YOU ARE HERE: LAT HomeCollections

The legendary Bixby Ranch in Santa Barbara County has a new owner. What's to become of . . . THE LAST PERFECT PLACE?

May 13, 2007|Ann Herold and Dan Harder | Ann Herold is the managing editor for West. Dan Harder is a San Francisco-based playwright, poet and freelance writer who has contributed to NPR.

There was much heavy sighing and some collective head-scratching when the Bixby Ranch, a majestic coastal property belonging to the family that once owned all of what is now Long Beach and parts of Irvine and Palos Verdes, was sold in January for close to $140 million, a record for noncommercial real estate in California.

The 25,000-acre Santa Barbara landholding had been slumbering for nearly a century as a respected cattle operation, a rustic getaway for the Bixby heirs and their friends, a surfing spot of mystical isolation, a site of concern to archeologists and environmentalists, and a muse for artists and other casual visitors.

To many of them, the Bixby Ranch is the last perfect place in California. "The footprint of man is very light out here," says Bill Etling, a Santa Ynez Valley Realtor who grew up surfing the Bixby. "It's where you understand what California was all about before people ruined it."

"There's no place like it on this earth," says Santa Barbara County Supervisor Joni Gray, whose district includes the Bixby neighbor to the north, Vandenberg Air Force Base. "It's more beautiful than Yosemite or Yellowstone. It's the most beautiful place I've ever been."

Just who would buy the ranch was puzzling, largely because of a deal struck with Vandenberg. The base is the only place in North America routinely used to launch spy and weather satellites into polar orbits, from which they can map the entire globe. But what if one of those rockets crashed? Or, as did happen in 1986, a Titan rocket exploded seconds after launch, spewing a cloud of toxic fuel into the air?

The Department of Defense was thrilled when the Bixby stayed a low-populated cattle ranch and grew anxious when the company indicated that it was planning to build more than 400 homes. The Air Force quickly approached Congress about putting a sock on this "footprint of danger." In 1992, the U.S. paid the Bixby Ranch Co. $22 million to ban development on one coastal spread and severely limit it on another inland stretch, giving the rockets a safe passage zone over more than half the property. (Even now the Air Force is moving toward expanding its ability to launch satellites from the Bixby side of the base.)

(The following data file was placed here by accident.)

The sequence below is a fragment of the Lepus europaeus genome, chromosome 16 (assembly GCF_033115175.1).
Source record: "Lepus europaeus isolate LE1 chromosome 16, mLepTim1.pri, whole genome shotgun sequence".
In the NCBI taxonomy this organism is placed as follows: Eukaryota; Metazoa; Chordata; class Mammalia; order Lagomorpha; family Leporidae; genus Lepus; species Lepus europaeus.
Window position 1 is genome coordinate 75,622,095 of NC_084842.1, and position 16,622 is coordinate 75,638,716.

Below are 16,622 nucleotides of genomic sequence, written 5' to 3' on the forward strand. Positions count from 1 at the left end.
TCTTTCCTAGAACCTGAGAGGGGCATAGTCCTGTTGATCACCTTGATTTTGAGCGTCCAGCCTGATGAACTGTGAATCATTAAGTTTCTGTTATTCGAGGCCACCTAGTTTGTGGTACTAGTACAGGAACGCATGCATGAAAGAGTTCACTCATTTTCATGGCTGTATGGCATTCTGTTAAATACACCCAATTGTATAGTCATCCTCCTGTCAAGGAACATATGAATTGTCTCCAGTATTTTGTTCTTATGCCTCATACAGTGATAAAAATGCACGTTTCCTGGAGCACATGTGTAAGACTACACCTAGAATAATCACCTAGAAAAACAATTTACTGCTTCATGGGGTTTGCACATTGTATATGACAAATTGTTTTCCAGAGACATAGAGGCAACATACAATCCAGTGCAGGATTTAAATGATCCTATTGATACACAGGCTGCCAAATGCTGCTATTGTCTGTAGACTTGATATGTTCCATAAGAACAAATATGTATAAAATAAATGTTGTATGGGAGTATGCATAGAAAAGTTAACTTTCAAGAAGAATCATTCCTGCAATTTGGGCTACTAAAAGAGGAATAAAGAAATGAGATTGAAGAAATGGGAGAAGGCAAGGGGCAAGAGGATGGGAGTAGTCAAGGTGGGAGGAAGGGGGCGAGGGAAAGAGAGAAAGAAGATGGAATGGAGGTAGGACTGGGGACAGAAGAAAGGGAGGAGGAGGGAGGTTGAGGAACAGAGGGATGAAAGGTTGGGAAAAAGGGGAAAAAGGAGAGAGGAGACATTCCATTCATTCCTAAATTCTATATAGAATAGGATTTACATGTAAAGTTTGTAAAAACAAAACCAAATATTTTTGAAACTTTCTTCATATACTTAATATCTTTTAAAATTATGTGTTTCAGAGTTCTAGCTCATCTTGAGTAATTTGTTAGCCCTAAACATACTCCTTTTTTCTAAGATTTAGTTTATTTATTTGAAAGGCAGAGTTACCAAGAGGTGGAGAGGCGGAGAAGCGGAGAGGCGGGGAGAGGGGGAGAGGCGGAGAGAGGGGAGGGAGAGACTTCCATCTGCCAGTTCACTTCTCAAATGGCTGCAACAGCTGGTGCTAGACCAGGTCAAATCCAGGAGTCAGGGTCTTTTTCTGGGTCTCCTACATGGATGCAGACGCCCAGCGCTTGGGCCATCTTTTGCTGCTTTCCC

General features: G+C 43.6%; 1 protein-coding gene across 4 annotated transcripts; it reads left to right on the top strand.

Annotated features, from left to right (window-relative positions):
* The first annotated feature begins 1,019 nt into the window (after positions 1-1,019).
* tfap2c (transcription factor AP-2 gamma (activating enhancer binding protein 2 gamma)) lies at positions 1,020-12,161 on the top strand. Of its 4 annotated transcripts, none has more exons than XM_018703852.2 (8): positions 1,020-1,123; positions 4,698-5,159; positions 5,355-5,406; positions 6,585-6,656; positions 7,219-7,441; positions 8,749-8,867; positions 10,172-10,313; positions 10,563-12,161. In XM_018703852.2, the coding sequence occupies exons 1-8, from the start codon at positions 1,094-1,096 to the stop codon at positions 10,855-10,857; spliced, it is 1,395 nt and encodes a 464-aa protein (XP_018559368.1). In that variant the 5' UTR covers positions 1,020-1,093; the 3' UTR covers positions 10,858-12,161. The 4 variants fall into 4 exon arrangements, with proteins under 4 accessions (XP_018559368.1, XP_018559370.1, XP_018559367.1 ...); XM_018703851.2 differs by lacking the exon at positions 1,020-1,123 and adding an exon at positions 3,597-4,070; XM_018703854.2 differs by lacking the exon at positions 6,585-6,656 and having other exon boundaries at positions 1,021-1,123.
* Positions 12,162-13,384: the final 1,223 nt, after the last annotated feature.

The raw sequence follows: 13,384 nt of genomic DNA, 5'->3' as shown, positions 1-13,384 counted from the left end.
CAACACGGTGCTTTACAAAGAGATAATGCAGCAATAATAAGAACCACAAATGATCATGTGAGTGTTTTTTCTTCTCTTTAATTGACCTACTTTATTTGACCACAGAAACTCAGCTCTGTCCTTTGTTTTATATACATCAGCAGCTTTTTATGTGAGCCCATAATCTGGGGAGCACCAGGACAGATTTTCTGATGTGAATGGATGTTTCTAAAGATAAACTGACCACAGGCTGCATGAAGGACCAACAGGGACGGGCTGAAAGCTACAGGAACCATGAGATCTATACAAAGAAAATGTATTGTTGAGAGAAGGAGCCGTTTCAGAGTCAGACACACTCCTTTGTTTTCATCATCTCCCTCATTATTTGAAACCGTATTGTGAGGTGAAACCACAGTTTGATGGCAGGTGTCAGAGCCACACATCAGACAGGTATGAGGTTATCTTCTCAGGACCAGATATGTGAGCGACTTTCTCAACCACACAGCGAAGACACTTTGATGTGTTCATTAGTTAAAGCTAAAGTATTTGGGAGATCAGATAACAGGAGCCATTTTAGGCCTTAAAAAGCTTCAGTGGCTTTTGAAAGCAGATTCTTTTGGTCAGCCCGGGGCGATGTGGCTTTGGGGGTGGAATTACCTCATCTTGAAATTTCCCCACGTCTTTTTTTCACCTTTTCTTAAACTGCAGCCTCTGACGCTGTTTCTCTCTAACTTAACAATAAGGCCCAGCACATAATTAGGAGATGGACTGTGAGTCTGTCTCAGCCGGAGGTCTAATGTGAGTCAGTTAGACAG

There is some prime land still available for development, but it's zoned Ag 360 (one primary residence per 360 acres), not exactly helpful to a developer determined to build another Irvine by the sea. No wonder that it raised eyebrows when the ranch was sold to an investment group headed by L.A. developer Linda Miller, the point person for the expansion of Park La Brea while she was executive vice president for Casden Properties.

"I was in my gym in Malibu working out, and there were, of course, a lot of money people around," says Paul Sunderland, a sportscaster and former Lakers announcer. "Everyone was talking about the sale of the Bixby and speculating what might happen to it, what they would do with it."

What would you do with the last perfect place?

There must have been two kinds of people back then, before the country dissolved into civil warfare. There were the ones who clung to the centers of civilization, like bees. There were the others who, as soon as the living quarters got tight, took off to the next place where, for the price of a risk well-taken, they could look east, west, north and south and count it theirs.

The Bixbys of Maine were the latter. They'd had their fill of Massachusetts, landing with the pilgrim waves. They jogged north to the Arcadian state when it was still wild, and then began spreading west, until pretty soon you could ride from one Bixby house to the next in a matter of a day and make your way from the eastern shore to the heartland.

Llewellyn Bixby had already failed as a door-to-door book salesman when he and brother Amasa joined their cousins Thomas and Benjamin Flint in California in the early 1850s. The Bixbys and Flints, like just about everyone up north, were dabbling in gold mining. But it was proving more profitable to feed the miners. The men purchased a butcher shop, and they were soon thinking about farming and ranching. In 1852, Benjamin, Thomas and Llewellyn decided to "unite their fortunes for the undertaking of bringing to California sheep and cattle, more for the trip than profit," as recounted in "Adobe Days," a family history by Sarah Bixby Smith.

They bought the first portion of their flock in Illinois, eventually amassing 2,400 sheep, and headed for Central California. Along the way they haggled with opportunistic Indians, rescued stranded Mormons (for which they received a warm reception from Brigham Young), made a river crossing so precarious that they carried the sheep one by one on their backs, and then veered south when, fearing snow, they decided against a Sierra crossing. Ten months after they set out, the men arrived in San Gabriel. From there it was an easy amble north to the family headquarters near the present-day community of Hollister.

Los Angeles Times Articles